Moreover the general public policy for the compensation of the victims of road traffic accidents established by Parliament is that insurance companies should compensate such victims for their personal injury and property related damage.

In the Road Traffic Act 1988 Parliament has legislated that insurance companies who underwrite compulsory motor liability insurance policies must compensate victims of accidents pursuant to section 151 of the Road Traffic Act 1988, subject to a carefully qualified list of exceptions contained in section 152 of that Act.

No exception to the general principle that an insurance company should pay compensation by reason of the victim not having an MOT certificate is recognised anywhere in the Act. So both the common law and statutory provisions predicate that public policy requires a tortfeasor to compensate the motorist.

It could further be argued that the denial of a claim for credit hire charges would be a disproportionate response to the breach of section 47 of the Road Traffic Act 1988. The offence itself is minor. It is triable summarily and the maximum penalty is a fine on level 3 on the standard scale.

It would also be relevant to consider whether the motorist failed to have a test certificate through oversight or through deliberate or intentional failure.

Another relevant factor is that the absence of a test certificate is unlikely to be central or even peripheral to the accident or tort. Had the motorist’s car been unattended, stationary or unused the tortfeasor would still have been obliged to compensate the motorist.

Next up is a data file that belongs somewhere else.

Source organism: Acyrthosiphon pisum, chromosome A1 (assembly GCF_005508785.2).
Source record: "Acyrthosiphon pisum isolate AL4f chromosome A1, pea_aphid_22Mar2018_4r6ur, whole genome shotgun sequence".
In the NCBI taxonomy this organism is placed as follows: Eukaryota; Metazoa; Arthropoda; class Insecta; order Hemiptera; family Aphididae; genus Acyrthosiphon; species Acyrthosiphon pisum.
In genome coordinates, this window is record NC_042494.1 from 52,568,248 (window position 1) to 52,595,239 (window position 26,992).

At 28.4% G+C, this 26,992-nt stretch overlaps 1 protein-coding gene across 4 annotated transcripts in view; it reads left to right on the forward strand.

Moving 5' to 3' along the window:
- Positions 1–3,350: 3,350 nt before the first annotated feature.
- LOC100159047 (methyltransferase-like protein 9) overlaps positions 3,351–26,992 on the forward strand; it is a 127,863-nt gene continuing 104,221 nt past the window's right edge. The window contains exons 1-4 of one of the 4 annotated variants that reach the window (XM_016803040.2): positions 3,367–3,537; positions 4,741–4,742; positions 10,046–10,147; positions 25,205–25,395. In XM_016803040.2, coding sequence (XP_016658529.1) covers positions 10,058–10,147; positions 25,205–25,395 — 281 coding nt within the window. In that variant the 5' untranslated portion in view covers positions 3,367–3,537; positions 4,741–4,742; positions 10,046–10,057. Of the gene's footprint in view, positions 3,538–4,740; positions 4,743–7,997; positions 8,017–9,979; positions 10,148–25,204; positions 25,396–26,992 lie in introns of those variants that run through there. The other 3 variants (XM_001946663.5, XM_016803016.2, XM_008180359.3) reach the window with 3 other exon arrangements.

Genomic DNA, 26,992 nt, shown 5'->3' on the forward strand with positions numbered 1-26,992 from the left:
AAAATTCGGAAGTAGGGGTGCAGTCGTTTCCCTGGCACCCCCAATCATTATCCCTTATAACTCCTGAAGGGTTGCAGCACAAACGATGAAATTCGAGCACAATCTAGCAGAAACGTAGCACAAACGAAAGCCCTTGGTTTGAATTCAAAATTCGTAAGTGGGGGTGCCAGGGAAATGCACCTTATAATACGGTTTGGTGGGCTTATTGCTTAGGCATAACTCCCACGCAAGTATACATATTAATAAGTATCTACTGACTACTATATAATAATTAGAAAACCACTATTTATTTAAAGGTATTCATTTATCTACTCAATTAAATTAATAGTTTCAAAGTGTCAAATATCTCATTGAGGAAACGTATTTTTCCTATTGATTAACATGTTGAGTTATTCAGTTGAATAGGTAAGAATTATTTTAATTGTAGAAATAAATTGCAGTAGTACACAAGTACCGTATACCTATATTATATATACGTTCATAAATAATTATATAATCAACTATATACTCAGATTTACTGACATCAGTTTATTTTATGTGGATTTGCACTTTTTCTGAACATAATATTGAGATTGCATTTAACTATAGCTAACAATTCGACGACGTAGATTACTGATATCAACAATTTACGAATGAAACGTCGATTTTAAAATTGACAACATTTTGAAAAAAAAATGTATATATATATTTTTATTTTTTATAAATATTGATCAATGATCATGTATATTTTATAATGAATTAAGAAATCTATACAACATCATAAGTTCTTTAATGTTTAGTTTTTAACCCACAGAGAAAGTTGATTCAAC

Finally, there is almost inevitably going to be a marked disparity between the innocent motorist’s and the tortfeasor’s respective culpability. The tortfeasor will have committed both a tort and the criminal offence of driving without due care possibly causing personal injury and certainly causing damage to property.

A further intriguing argument is to consider whether the deployment of the defence of illegality might infringe a motorist’s rights under European Union law. Pursuant to the provisions of the EU Directive 2009/103 EC (“the Sixth Motor Directive”) the United Kingdom is obliged to ensure that an insurance company is liable to compensate a motorist for personal injury and property damage. Pursuant to articles 3 and 18 of the said Directive the insurance company’s obligation to compensate a motorist is given domestic effect through the United Kingdom measure the European Communities (Rights against Insurers) Regulations 2002.

Neither the Sixth Motor Directive nor the domestic Regulations provide for any relevant exclusion or limitation on an insurance company’s liability by reason of a failure to have a test certificate or commission of some other regulatory offence. Moreover the Regulations must be interpreted to give effect to European Union law. It could be argued that a UK court is accordingly precluded from applying the common law doctrine of illegality: as to apply it would be to interfere with the motorist’s right to be compensated granted by European Union law.

In the last 9 years, I am not aware of any appellate authority where the “Ahgeampong point” was considered: it may be another decade before the new approach to illegality is considered in the context of credit hire.

Leave a Reply

Your email address will not be published. Required fields are marked *